Finally, we agree with the dissent that in the last five years, the economics of the air travel industry have changed, and we agree with the dissent that a remand to respondent (which is what respondent wants and which is what we order today) is a better way to review the ordinance and build a record for appellate review than a direct lawsuit. These parts of our agreement with the dissent, as the dissent points out, support our decision to affirm.
Appellant did not really challenge the validity or constitutionality of an ordinance; it wants a rate change for others, meaning the others will pay more and appellant will pay less. That may ultimately be the way equity sees it, but that is not our issue. We conclude appellant is required to exhaust its administrative remedies before commencing a direct lawsuit. Because appellant is required to exhaust its administrative remedies, we hold the district court properly dismissed appellant’s claim, at this time, for lack of subject matter jurisdiction.
MINGE, Judge (dissenting)
I respectfully dissent. The requirement of exhaustion is misapplied in this case for several reasons.
First, the Minnesota Administrative Procedures Act (MAPA) does not require such exhaustion. Minn. Stat. § 14.44 (2002). It provides:
The validity of any rule may be determined upon the petition for a declaratory judgment thereon, addressed to the court of appeals, when it appears that the rule, or its threatened application, interferes with or impairs, or threatens to interfere with or impair the legal rights or privileges of the petitioner. . . . The declaratory judgment may be rendered whether or not the petitioner has first requested the agency to pass upon the validity of the rule in question, and whether or not the agency has commenced an action against the petitioner to enforce the rule. (Emphasis added.)
Although respondent Metropolitan Airport Commission (MAC) is not a state agency, it was created by the state legislature, it operates on a regional basis, and its rule-making prerogatives parallel those of a state agency. If the legislature permits challenges to state-agency rules without a prior request to the agency for reconsideration of the rule, it is illogical and confusing for this court to create such a requirement as a condition of challenging the rule of a local or regional agency. Absent a statute or clear caselaw requiring disparate policies, we should have a consistent rule in our state.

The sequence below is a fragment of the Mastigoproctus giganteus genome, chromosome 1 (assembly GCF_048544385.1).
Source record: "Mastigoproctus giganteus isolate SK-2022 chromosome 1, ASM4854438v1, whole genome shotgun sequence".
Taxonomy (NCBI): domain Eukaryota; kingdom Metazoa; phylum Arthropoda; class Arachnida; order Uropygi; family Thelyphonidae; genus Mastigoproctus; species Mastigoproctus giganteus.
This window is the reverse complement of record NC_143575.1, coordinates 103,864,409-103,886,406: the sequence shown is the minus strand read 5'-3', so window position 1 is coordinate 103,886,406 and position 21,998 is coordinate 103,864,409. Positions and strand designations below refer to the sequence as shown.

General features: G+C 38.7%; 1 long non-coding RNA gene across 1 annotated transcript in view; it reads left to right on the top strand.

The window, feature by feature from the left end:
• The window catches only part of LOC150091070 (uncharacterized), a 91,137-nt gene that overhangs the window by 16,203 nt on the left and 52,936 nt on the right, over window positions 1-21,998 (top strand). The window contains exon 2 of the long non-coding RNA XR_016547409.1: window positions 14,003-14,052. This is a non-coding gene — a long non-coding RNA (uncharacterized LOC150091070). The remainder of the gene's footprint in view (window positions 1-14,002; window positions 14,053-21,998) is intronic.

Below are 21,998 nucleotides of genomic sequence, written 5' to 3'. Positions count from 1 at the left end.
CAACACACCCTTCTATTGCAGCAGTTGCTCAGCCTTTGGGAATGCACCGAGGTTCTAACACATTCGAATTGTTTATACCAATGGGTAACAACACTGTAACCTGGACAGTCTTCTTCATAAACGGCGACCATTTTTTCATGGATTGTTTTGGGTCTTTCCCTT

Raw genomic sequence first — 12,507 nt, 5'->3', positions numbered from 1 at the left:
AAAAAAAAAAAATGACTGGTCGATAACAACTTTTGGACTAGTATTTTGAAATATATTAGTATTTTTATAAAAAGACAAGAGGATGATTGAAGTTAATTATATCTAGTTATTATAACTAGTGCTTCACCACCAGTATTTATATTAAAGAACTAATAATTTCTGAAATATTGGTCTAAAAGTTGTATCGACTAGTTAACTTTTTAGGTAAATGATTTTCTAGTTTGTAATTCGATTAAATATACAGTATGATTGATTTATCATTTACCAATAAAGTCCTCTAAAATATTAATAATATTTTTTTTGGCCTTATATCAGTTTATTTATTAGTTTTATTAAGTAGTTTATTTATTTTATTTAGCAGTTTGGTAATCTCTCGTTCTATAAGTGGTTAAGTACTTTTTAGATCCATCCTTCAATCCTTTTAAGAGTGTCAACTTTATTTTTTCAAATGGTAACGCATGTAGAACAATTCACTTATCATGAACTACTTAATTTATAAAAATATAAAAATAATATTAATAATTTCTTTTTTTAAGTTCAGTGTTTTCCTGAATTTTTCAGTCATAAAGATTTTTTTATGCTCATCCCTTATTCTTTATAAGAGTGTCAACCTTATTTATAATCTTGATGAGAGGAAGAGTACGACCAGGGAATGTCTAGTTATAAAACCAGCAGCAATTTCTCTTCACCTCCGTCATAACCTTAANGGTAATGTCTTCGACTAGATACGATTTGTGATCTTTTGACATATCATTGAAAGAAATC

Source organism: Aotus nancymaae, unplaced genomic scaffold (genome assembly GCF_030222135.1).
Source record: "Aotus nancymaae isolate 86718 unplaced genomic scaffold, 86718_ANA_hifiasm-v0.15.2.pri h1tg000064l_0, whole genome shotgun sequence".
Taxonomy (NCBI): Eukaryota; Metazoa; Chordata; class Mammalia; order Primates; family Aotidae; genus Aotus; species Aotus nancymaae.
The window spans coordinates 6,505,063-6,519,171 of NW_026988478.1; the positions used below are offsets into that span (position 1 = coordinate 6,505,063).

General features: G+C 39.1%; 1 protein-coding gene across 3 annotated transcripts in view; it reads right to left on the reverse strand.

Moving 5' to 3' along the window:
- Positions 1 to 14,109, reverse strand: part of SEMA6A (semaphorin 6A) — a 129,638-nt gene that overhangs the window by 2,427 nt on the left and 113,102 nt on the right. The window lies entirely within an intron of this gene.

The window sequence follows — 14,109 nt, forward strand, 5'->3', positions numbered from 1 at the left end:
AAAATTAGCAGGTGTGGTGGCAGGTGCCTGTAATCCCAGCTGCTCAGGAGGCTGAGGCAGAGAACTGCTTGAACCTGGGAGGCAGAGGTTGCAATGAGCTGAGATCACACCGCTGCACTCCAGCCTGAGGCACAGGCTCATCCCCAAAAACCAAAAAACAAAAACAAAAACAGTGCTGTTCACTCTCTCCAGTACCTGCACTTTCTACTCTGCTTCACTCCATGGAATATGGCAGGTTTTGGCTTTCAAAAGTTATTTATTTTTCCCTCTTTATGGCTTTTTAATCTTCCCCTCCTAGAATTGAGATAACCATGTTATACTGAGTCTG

Second, it does not appear necessary for MAC to reconsider Ordinance 87 to ensure that this court has an adequate record for review. The question presented to this court is the validity of Ordinance 87 in light of statutory limits on the scope of MAC’s discretion to subsidize various operations. Context for judicial consideration of this question already exists; MAC has a record from when the original Ordinance 87 was adopted. Although MAC does emphasize that the air-travel industry has gone through significant upheaval in the last five years and that Ordinance 87 needs to be revisited, it does not claim that a new record is necessary to review the legal question raised by NWA. If more is needed, the district court could supplement the MAC record.
Third, caselaw from other states and federal courts does not require that private parties petition agencies for reconsideration prior to initiating a judicial challenge to the rule. For example, in the case of Rocky Mtn. Oil & Gas Ass’n v. State, 645 P.2d 1163 (Wyo. 1982), a declaratory judgment action was brought to invalidate rules and regulations of that state’s Environmental Quality Council on the ground that they exceeded the powers and jurisdiction of the Council. In holding that a declaratory judgment action was available to the plaintiffs as an independent action, separate and apart from a petition for review of administrative action, the court stated that
where the relief desired is in the nature of a substitution of judicial decision for that of the agency on issues pertaining to the administration of the subject matter for which the agency was created, the action should not be entertained. If, however, such desired relief concerns the validity and construction of agency regulations, or if it concerns the constitutionality or interpretation of a statute upon which the administrative action is, or is to be, based, the action should be entertained. This is no more than that obviously and plainly provided for in the language of the Uniform Declaratory Judgments Act.
Id. at 1168-69 (emphasis added). Other states are in accord with this reasoning and do not require exhaustion when the plaintiff is challenging the validity of an agency rule or ordinance. See, e.g., City of Miami Beach v. Perell, 52 So.2d 906, 907 (Fla. 1951) (holding that exhaustion of administrative remedies is not required before proceeding to court to make a “general attack on the validity of the ordinance”); Bio-Medical Lab., Inc. v. Trainor, 370 N.E.2d 223, 227 (Ill. 1977) (stating that exhaustion is not required when an administrative rule asserting administrative authority is challenged on its face as not authorized by the enabling legislation); Billis v. City of Toledo, 410 N.E.2d 767, 768 (Ohio Ct. App. 1977) (stating that an action for declaratory judgment may be entertained where the construction or validity of administrative regulation is of concern, even if an alternative administrative remedy is available); Garcia-Marroquin v. Nueces County Bail Bond Bd., 1 S.W.3d 366, 378 (Tex. App. 1999) (stating that exhaustion of administrative remedies is not required where the action seeks declaratory judgment concerning the validity or applicability of an agency rule).